What makes this a little more compelling is another analysis from earlier in the week by Chris Cillizza at the Washington Post. A major factor in midterm elections is the standing of the President among the various constituencies in play. Cillizza looked at Barack Obama’s approval rating in the states that will elect Senators in this cycle — and the news looks even worse for Democrats than American Crossroads suggests:
If the 2014 election is a referendum on President Obama, Democrats are in deep trouble.
That’s according to a new state-by-state study of Obama’s job-approval ratings released by Gallup that puts his disapproval rating at over 50 percent in 10 of the 21 states where Democrats are defending Senate seats this fall. In many of those states, Republicans have recruited strong candidates and are preparing to spend big bucks to win the six seats they need to regain the majority.
Obama is deeply unpopular — with a disapproval rating higher than 55 percent — in five states: West Virginia (67.3 percent disapproval), Montana (60.9 percent), South Dakota (59.3 percent), Arkansas (57 percent) and Alaska (55.4 percent).
Beyond those five seats, there is a second tier of states where the president’s disapproval rating stands somewhere between 50 percent and 55 percent, including: Iowa (50.1 percent disapproval), New Hampshire (50.2 percent), North Carolina (50.4 percent), Colorado (51.2 percent) and Louisiana (53.9 percent).
Colorado doesn’t get a mention from American Crossroads, but Quinnipiac suggests that Mark Udall will have big trouble holding his seat. He’s in a statistical tie with Tea Party candidate Ken Buck and several other potential Republican challengers:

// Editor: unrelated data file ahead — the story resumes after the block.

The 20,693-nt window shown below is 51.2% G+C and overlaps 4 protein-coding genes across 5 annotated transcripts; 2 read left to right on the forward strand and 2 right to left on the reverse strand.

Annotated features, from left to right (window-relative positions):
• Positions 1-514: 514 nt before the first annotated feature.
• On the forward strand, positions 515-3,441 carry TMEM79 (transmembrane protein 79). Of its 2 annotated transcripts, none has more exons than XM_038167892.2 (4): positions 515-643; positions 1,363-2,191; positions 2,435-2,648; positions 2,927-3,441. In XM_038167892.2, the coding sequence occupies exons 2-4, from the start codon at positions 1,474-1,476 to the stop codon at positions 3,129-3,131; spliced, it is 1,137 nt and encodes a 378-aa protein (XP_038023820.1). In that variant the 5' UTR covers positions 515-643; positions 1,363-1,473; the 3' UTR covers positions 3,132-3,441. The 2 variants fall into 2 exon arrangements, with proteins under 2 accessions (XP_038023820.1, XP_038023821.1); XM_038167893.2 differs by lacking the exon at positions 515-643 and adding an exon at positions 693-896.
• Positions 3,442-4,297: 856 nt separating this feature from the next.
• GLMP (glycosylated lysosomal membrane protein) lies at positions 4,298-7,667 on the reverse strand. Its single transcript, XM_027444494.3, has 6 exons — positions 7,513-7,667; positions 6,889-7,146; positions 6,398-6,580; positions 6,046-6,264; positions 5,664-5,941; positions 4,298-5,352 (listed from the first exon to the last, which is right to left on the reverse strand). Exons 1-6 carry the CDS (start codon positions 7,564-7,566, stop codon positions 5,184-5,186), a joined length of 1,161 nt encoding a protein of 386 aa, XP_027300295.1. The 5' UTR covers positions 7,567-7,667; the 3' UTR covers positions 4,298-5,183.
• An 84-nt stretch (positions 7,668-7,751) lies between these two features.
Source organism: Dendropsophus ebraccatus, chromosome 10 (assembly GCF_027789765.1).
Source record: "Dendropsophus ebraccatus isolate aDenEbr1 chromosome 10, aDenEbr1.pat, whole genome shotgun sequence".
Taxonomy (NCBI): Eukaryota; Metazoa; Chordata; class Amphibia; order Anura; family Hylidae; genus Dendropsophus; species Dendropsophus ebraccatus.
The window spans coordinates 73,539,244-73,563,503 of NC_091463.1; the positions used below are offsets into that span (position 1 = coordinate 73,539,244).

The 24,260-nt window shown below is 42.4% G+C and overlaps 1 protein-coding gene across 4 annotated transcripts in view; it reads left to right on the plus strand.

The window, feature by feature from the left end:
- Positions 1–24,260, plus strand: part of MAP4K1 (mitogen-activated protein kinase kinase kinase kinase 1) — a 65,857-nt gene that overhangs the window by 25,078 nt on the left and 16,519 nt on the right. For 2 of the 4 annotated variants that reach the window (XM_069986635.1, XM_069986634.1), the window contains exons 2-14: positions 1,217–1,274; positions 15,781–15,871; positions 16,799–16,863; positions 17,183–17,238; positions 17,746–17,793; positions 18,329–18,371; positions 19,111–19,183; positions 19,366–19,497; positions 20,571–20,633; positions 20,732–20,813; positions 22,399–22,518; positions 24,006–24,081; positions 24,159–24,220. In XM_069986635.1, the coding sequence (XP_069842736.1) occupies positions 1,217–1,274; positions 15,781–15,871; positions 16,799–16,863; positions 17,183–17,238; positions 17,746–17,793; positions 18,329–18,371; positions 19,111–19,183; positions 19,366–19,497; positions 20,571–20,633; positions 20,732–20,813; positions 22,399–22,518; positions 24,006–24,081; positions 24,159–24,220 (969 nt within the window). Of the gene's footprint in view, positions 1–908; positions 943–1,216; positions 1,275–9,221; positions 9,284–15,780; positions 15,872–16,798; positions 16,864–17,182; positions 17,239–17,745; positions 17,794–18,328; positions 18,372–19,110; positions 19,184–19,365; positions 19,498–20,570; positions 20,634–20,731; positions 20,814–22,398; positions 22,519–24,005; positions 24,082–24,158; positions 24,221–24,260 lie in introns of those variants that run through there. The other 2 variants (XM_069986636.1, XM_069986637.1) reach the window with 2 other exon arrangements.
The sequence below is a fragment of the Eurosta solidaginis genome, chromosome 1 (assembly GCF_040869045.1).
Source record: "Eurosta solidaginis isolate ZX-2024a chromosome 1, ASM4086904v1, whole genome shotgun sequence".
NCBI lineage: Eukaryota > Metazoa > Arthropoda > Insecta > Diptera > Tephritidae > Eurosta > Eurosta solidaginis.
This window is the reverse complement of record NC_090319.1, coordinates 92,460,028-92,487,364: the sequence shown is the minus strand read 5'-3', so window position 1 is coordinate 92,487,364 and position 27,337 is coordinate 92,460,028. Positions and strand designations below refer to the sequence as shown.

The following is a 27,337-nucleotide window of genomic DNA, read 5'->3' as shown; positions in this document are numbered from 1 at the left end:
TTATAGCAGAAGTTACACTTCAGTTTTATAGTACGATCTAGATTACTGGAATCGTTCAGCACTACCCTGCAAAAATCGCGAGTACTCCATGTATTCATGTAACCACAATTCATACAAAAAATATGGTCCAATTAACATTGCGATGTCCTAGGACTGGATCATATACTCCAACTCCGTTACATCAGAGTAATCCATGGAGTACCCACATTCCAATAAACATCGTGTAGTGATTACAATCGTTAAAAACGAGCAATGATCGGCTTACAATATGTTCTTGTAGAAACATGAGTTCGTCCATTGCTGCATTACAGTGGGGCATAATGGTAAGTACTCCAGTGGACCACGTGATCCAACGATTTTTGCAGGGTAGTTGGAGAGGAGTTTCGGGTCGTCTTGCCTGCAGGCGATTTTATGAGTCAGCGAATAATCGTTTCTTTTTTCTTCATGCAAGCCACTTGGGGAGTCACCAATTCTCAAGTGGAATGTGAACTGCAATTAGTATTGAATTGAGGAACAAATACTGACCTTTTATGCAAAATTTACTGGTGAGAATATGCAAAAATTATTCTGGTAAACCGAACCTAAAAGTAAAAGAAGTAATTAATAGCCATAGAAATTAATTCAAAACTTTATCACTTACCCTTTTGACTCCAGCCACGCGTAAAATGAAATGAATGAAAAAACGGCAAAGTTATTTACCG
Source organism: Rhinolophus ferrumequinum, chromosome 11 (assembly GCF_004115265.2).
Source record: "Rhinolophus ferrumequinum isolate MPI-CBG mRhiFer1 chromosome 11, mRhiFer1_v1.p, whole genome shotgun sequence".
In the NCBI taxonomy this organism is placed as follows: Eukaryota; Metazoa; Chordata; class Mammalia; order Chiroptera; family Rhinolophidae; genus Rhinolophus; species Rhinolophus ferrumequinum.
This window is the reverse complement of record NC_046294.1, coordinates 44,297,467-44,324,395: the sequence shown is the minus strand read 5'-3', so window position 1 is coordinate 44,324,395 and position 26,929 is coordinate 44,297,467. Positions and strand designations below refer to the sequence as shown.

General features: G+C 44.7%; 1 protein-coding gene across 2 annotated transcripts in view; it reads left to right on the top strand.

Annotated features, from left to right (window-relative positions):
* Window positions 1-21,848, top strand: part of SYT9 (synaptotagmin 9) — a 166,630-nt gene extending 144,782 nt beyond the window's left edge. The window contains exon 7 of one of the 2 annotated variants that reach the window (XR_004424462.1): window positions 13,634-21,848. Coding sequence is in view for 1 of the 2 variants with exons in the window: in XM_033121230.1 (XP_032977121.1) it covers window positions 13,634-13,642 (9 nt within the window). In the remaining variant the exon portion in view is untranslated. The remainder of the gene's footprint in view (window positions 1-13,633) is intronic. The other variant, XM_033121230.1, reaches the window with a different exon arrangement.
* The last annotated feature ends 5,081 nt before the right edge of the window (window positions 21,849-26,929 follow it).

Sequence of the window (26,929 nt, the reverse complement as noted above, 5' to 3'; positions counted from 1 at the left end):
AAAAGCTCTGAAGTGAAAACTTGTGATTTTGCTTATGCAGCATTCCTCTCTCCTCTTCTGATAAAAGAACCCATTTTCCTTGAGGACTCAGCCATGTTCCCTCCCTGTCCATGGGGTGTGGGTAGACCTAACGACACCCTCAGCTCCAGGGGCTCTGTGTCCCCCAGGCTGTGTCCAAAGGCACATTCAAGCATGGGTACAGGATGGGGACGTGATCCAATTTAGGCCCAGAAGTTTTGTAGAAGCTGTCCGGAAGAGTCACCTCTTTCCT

With large gender gaps, Colorado voters approve 45 – 41 percent of the job Sen. Mark Udall is doing, but are divided 42 – 42 percent on whether he deserves reelection this year. Women approve 51 – 32 percent and say 48 – 31 percent he deserves reelection. Men disapprove 49 – 40 percent and say 52 – 36 percent he does not deserve reelection.
Looking at the 2014 U.S. Senate race in Colorado, Sen. Udall gets 45 percent to 42 percent for Republican District Attorney Ken Buck. In other possible matchups:
- Udall gets 43 percent to 41 percent for State Sen. Randy Baumgardner;
- Udall edges State Sen. Owen Hill 44 – 39 percent;
- Udall has 43 percent to State Rep. Amy Stephens with 41 percent;
- Udall tops businessman Jaime McMillan 45 – 38 percent.
“Democratic incumbent U.S. Sen. Mark Udall may be the front-runner, but he can hear the footsteps of three challengers, all within a few percentage points of him,” Malloy said.
Obama’s approval rating in Colorado from Quinnipiac explains this. He’s currently 22 points underwater at 37/59, which means Udall’s doing well just to stay in the mid-40s. On the other hand, Mitch McConnell’s looking a little weak in Kentucky, so Republicans may have to work harder to extend their competitive stance.
If this does turn out to be a referendum on Obama, then American Crossroads will almost certainly be correct. But that depends on the GOP keeping the focus on ObamaCare and executive incompetence and arrogance, rather than on themselves in party-splitting agendas.